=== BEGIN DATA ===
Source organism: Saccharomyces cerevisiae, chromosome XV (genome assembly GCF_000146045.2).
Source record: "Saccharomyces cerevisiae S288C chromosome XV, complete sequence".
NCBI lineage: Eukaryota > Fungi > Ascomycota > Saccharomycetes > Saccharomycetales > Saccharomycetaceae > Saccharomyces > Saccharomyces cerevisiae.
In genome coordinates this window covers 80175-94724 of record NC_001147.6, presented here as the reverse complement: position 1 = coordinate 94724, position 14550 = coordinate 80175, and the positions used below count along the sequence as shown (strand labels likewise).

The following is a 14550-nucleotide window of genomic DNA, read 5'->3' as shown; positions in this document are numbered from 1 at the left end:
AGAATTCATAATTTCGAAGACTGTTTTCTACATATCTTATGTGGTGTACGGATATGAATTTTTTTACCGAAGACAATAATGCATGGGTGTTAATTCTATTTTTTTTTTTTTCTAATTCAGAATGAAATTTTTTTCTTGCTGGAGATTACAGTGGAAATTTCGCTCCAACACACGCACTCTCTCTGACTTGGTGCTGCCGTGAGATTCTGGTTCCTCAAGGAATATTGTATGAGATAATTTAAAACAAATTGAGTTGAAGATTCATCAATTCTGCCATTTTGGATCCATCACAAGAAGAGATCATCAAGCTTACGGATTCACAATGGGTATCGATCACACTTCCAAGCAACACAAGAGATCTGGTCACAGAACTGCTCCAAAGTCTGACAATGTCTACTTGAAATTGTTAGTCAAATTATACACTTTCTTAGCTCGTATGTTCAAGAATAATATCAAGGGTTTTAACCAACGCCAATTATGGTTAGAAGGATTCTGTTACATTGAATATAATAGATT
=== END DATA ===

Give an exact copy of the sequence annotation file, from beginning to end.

Source organism: Saccharomyces cerevisiae, chromosome XV (genome assembly GCF_000146045.2).
Source record: "Saccharomyces cerevisiae S288C chromosome XV, complete sequence".
NCBI lineage: Eukaryota > Fungi > Ascomycota > Saccharomycetes > Saccharomycetales > Saccharomycetaceae > Saccharomyces > Saccharomyces cerevisiae.
In genome coordinates this window covers 80175-94724 of record NC_001147.6, presented here as the reverse complement: position 1 = coordinate 94724, position 14550 = coordinate 80175, and the positions used below count along the sequence as shown (strand labels likewise).

The following is a 14550-nucleotide window of genomic DNA, read 5'->3' as shown; positions in this document are numbered from 1 at the left end:
AGAATTCATAATTTCGAAGACTGTTTTCTACATATCTTATGTGGTGTACGGATATGAATTTTTTTACCGAAGACAATAATGCATGGGTGTTAATTCTATTTTTTTTTTTTTCTAATTCAGAATGAAATTTTTTTCTTGCTGGAGATTACAGTGGAAATTTCGCTCCAACACACGCACTCTCTCTGACTTGGTGCTGCCGTGAGATTCTGGTTCCTCAAGGAATATTGTATGAGATAATTTAAAACAAATTGAGTTGAAGATTCATCAATTCTGCCATTTTGGATCCATCACAAGAAGAGATCATCAAGCTTACGGATTCACAATGGGTATCGATCACACTTCCAAGCAACACAAGAGATCTGGTCACAGAACTGCTCCAAAGTCTGACAATGTCTACTTGAAATTGTTAGTCAAATTATACACTTTCTTAGCTCGTATGTTCAAGAATAATATCAAGGGTTTTAACCAACGCCAATTATGGTTAGAAGGATTCTGTTACATTGAATATAATAGATT